Cantata 63 was written for the morning service on Christmas Day, 1723, in Leipzig. This was Bach’s first big holiday at Leipzig, and no doubt this work helped make a very big and positive impression. Yet, Bach’s choice of text makes no mention of the shepherds, the angels, or the wise men who are so associated with the Biblical versions of the Christmas story. Instead, Bach focuses on the joy that Christians must feel upon realizing that Jesus was born onto this world to save us from our sins.
The scoring is once again brilliant and celebratory, using this time four trumpets, timpani (often used in conjunction with trumpets, but rarely without them), three oboes, bassoon, strings, continuo, and soprano, alto, tenor, and bass parts in the choir. The vibrant, lilting triple meter almost gives this first movement a dance-like feeling.
Cantata 63 uses a familiar device of Bach’s, which is to set up a symmetrical arrangement to the movements. (One can, incidentally, see the same procedure at work in Cantata 140). The movements are as follows:
|1. Chorus||7. Chorus|
|2. Recitative (for low female voice)||6. Recitative (for low male voice)|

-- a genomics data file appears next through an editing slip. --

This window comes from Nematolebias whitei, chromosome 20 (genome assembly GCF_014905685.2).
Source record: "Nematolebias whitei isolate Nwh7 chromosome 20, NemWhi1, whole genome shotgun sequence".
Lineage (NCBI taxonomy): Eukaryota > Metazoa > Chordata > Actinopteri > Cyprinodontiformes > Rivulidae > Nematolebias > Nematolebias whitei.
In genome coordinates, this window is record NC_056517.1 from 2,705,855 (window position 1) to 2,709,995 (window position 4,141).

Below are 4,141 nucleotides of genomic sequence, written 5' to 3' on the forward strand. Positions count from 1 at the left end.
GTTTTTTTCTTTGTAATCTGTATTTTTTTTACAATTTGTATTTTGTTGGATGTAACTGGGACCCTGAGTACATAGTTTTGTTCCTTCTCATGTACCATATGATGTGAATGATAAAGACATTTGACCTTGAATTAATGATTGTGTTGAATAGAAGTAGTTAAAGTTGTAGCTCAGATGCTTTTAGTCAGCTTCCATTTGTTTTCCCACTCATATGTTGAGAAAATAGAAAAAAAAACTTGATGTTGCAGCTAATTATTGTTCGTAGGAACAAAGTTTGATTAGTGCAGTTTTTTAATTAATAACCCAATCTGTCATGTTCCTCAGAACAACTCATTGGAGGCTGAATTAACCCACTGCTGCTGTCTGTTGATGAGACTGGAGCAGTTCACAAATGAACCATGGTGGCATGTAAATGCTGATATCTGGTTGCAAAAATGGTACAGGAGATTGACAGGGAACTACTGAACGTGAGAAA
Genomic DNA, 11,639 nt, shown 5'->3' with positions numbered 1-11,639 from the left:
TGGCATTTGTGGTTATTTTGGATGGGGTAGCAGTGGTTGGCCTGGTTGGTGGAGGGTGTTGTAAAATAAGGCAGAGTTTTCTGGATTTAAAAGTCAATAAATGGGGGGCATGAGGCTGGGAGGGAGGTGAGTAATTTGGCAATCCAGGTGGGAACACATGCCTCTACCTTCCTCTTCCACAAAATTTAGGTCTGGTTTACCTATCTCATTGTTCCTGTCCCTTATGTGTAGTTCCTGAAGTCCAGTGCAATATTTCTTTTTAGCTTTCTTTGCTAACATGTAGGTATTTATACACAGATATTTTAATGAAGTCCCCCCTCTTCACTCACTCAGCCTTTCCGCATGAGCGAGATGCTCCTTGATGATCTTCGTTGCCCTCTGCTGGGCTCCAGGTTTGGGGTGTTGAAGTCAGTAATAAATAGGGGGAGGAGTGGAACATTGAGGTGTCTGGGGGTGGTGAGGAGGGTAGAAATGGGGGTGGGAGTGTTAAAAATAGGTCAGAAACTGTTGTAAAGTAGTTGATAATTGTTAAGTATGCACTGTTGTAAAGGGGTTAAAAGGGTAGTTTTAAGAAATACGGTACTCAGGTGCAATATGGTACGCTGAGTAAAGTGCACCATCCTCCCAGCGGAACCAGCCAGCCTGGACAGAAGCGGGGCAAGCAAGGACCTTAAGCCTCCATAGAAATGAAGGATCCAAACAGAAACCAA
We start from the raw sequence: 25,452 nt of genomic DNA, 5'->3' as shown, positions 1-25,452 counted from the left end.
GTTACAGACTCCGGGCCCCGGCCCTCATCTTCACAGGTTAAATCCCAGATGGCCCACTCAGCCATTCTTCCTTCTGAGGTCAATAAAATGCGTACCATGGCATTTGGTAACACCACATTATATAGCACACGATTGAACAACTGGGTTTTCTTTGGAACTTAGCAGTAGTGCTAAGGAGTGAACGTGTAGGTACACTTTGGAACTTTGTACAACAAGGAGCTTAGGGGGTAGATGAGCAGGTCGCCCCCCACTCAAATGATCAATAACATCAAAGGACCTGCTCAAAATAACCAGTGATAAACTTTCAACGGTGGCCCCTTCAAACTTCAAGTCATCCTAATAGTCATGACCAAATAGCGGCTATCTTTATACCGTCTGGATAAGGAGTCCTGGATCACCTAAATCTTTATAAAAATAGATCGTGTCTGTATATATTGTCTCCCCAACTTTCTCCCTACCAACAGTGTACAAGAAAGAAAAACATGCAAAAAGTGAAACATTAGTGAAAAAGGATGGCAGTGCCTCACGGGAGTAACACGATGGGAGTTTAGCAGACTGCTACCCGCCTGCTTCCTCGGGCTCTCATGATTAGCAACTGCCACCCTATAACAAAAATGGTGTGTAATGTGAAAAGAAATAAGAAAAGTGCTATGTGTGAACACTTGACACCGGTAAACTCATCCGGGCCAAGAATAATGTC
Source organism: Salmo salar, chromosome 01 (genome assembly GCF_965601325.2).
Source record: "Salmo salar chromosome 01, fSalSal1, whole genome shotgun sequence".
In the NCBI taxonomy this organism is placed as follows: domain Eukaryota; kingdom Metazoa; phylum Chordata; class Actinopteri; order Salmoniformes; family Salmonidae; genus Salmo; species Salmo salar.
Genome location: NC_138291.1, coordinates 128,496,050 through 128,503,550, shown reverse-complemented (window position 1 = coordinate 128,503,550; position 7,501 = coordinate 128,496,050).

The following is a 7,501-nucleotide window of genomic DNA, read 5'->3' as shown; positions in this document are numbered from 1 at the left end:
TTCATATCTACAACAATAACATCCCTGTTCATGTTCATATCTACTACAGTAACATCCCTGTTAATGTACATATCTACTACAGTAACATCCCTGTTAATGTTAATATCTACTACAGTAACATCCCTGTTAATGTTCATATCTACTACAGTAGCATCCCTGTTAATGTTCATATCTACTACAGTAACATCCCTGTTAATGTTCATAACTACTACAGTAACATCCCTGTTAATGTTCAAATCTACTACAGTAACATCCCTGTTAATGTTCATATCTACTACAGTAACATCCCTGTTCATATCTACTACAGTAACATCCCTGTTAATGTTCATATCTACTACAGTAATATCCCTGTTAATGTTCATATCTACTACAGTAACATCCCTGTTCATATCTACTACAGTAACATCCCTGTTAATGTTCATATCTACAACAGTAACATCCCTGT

|3. Duet||5. Duet|
|4. Recitative (for high male voice)|
If you invert the chart above, you see that the form of Cantata 63 is not only symmetrical, but arch-shaped, like a rainbow.
The middle movement, a recitative for tenor solo, is very short, a mere 12 measures, and has the smallest scoring (the accompaniment is only continuo). Thus, the attention of the audience is focused clearly on the tenor’s every word in this central movement. By repeating one phrase, Bach places the word “Gnaden”, meaning “grace”, at exactly the half-way point of the movement, and, by extension, at the mid-point of the entire cantata. It was through God’s grace that Jesus Christ came to earth on Christmas. Could Bach’s emphasis of this word and placement of this word at the heart of the cantata have been coincidental? Not likely, given how carefully he composed, how important words and symbolism were to him.
Missing from this cantata are solo arias. The soloists instead are featured in recitatives, as in the central movement discussed above, or in duets. Both duets feature a male and female soloist; perhaps this is Bach’s indication that men and women alike are to celebrate the coming of Christ.